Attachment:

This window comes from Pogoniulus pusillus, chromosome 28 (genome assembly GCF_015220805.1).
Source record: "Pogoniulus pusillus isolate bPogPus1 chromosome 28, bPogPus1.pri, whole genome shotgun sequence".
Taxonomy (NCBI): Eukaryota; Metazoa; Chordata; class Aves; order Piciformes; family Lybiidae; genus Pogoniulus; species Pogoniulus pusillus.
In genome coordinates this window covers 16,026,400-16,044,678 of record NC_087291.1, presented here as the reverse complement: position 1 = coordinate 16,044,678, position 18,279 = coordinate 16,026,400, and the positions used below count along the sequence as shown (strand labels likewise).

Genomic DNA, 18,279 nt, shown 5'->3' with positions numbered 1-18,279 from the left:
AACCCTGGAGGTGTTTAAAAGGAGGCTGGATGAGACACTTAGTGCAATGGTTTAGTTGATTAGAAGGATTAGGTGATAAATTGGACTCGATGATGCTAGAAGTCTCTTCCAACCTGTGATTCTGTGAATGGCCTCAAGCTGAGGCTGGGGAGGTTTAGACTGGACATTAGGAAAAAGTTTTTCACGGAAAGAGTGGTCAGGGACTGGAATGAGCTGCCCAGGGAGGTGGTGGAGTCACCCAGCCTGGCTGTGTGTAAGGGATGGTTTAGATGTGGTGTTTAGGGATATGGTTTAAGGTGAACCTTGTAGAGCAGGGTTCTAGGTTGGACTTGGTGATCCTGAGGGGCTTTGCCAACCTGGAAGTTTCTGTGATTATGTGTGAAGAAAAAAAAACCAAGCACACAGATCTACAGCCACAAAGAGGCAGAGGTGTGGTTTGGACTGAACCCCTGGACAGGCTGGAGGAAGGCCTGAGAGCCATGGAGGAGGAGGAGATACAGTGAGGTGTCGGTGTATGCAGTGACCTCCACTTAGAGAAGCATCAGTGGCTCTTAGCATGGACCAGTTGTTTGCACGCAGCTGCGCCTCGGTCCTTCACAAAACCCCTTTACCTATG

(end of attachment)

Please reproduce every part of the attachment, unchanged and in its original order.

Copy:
This window comes from Pogoniulus pusillus, chromosome 28 (genome assembly GCF_015220805.1).
Source record: "Pogoniulus pusillus isolate bPogPus1 chromosome 28, bPogPus1.pri, whole genome shotgun sequence".
Taxonomy (NCBI): Eukaryota; Metazoa; Chordata; class Aves; order Piciformes; family Lybiidae; genus Pogoniulus; species Pogoniulus pusillus.
In genome coordinates this window covers 16,026,400-16,044,678 of record NC_087291.1, presented here as the reverse complement: position 1 = coordinate 16,044,678, position 18,279 = coordinate 16,026,400, and the positions used below count along the sequence as shown (strand labels likewise).

Genomic DNA, 18,279 nt, shown 5'->3' with positions numbered 1-18,279 from the left:
AACCCTGGAGGTGTTTAAAAGGAGGCTGGATGAGACACTTAGTGCAATGGTTTAGTTGATTAGAAGGATTAGGTGATAAATTGGACTCGATGATGCTAGAAGTCTCTTCCAACCTGTGATTCTGTGAATGGCCTCAAGCTGAGGCTGGGGAGGTTTAGACTGGACATTAGGAAAAAGTTTTTCACGGAAAGAGTGGTCAGGGACTGGAATGAGCTGCCCAGGGAGGTGGTGGAGTCACCCAGCCTGGCTGTGTGTAAGGGATGGTTTAGATGTGGTGTTTAGGGATATGGTTTAAGGTGAACCTTGTAGAGCAGGGTTCTAGGTTGGACTTGGTGATCCTGAGGGGCTTTGCCAACCTGGAAGTTTCTGTGATTATGTGTGAAGAAAAAAAAACCAAGCACACAGATCTACAGCCACAAAGAGGCAGAGGTGTGGTTTGGACTGAACCCCTGGACAGGCTGGAGGAAGGCCTGAGAGCCATGGAGGAGGAGGAGATACAGTGAGGTGTCGGTGTATGCAGTGACCTCCACTTAGAGAAGCATCAGTGGCTCTTAGCATGGACCAGTTGTTTGCACGCAGCTGCGCCTCGGTCCTTCACAAAACCCCTTTACCTATG